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Early gut colonisation by Bifidobacterium breve and B. catenulatum differentially modulates eczema risk in children at high-risk of developing allergic disease


Citation

Ismail, Intan Hakimah and Boyle, Robert J. and Licciardi, Paul V. and Oppedisano, Frances and Lahtinen, Sampo and Roy M., Robins Browne and Tang, Mimi L. K. (2016) Early gut colonisation by Bifidobacterium breve and B. catenulatum differentially modulates eczema risk in children at high-risk of developing allergic disease. Pediatric Allergy and Immunology, 27 (8). pp. 838-846. ISSN 0905-6157; ESSN: 1399-3038

Abstract

BACKGROUND: An altered compositional signature and reduced diversity of early gut microbiota are linked to development of allergic disease. We investigated the relationship between dominant Bifidobacterium species during early postnatal period and subsequent development of allergic disease in the first year of life. METHODS: Faecal samples were collected at age 1 week, 1 month and 3 months from 117 infants at high risk of allergic disease. Bifidobacterium species were analysed by quantitative PCR and terminal restriction fragment length polymorphism. Infants were examined at 3, 6 and 12 months, and skin prick test performed at 12 months. Eczema was diagnosed according to the UK-Working Party criteria. RESULTS: The presence of B. catenulatum at 3 months was associated with a higher risk of developing eczema (ORadj =4.5; 95% CI 1.56 to 13.05, padj =0.005). Infants colonised with B. breve at 1 week (ORadj =0.29; 95% CI 0.09 to 0.95, padj =0.04) and 3 months (ORadj =0.15; 95% CI 0.05 to 0.44, padj =0.00001) had a reduced risk of developing eczema. Furthermore, the presence of B. breve at 3 months was associated with a lower risk of atopic sensitisation at 12 months (ORadj =0.38; 95% CI 0.15 to 0.98, padj =0.05). B. breve colonisation patterns were influenced by maternal allergic status, household pets and number of siblings. CONCLUSIONS: Temporal variations in Bifidobacterium colonisation patterns early in life are associated with later development of eczema and/or atopic sensitisation in infants at high risk of allergic disease. Modulation of the early microbiota may provide a means to prevent eczema in high risk infants. This article is protected by copyright. All rights reserved.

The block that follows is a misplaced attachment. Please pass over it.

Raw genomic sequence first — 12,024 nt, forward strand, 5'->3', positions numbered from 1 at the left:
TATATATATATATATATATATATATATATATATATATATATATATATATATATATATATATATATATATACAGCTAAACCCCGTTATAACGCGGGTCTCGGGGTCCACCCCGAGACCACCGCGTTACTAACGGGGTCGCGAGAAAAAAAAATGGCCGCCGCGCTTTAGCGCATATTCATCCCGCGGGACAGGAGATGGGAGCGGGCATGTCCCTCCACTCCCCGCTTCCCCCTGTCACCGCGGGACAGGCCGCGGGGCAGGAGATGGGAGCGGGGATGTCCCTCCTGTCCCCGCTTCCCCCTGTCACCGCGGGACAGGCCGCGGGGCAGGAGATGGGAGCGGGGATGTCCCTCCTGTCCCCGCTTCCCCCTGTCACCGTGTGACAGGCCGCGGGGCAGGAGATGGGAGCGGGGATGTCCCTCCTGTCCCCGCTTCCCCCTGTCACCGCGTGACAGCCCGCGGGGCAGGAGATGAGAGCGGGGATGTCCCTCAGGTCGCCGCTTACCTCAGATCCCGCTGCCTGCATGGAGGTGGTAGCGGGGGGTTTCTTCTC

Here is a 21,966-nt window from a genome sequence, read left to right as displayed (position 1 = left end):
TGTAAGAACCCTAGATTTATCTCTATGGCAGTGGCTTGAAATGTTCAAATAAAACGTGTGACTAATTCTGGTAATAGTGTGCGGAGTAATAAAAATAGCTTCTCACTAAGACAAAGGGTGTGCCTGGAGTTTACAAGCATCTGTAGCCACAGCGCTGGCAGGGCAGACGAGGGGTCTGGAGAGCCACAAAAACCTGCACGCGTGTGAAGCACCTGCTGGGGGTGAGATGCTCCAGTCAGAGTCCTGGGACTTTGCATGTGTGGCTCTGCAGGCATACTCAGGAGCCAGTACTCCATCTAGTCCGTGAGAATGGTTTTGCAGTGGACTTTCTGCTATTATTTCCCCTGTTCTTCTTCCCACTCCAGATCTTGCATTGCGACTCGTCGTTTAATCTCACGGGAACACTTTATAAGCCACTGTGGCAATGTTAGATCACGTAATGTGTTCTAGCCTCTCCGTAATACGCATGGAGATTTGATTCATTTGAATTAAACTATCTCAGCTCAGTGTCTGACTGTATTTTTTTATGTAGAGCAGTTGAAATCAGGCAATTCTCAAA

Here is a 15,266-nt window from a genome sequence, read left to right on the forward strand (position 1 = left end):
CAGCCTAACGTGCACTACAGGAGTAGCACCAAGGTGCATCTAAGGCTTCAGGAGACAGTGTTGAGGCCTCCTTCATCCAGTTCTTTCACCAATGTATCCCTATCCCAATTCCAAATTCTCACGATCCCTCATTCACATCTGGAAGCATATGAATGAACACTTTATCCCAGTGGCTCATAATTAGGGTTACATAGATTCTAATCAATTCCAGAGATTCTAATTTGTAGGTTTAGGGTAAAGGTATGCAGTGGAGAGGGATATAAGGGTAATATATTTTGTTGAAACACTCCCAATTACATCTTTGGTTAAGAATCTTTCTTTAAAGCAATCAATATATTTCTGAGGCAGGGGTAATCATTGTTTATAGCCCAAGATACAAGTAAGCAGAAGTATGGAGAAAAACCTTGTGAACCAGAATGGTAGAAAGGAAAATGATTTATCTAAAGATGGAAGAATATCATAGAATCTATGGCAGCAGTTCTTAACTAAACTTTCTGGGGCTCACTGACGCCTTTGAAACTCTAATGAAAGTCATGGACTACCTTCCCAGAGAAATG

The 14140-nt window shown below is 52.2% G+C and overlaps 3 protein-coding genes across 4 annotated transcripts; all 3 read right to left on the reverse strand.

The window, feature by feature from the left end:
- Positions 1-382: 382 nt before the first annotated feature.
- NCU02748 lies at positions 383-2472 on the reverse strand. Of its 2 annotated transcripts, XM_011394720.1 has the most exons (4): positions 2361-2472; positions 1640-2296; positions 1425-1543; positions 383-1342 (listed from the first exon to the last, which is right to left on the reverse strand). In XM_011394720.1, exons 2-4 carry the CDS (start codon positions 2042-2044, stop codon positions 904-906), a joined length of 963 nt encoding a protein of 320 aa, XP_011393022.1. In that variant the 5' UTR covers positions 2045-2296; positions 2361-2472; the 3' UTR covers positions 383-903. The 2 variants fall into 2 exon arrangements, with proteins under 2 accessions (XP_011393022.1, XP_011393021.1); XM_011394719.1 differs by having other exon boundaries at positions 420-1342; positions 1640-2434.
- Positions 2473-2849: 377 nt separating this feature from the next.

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Additional Metadata

Item Type: Article
Divisions: Faculty of Medicine and Health Science
DOI Number: https://doi.org/10.1111/pai.12646
Publisher: Wiley
Keywords: Bifidobacterium breve; Bifidobacterium catenulatum; Atopic sensitization; Eczema; Gut microbiota; Terminal restriction fragment length polymorphism
Depositing User: Mohd Hafiz Che Mahasan
Date Deposited: 14 Aug 2017 03:49
Last Modified: 14 Aug 2017 03:49
Altmetrics: http://www.altmetric.com/details.php?domain=psasir.upm.edu.my&doi= 10.1111/pai.12646
URI: http://psasir.upm.edu.my/id/eprint/55578
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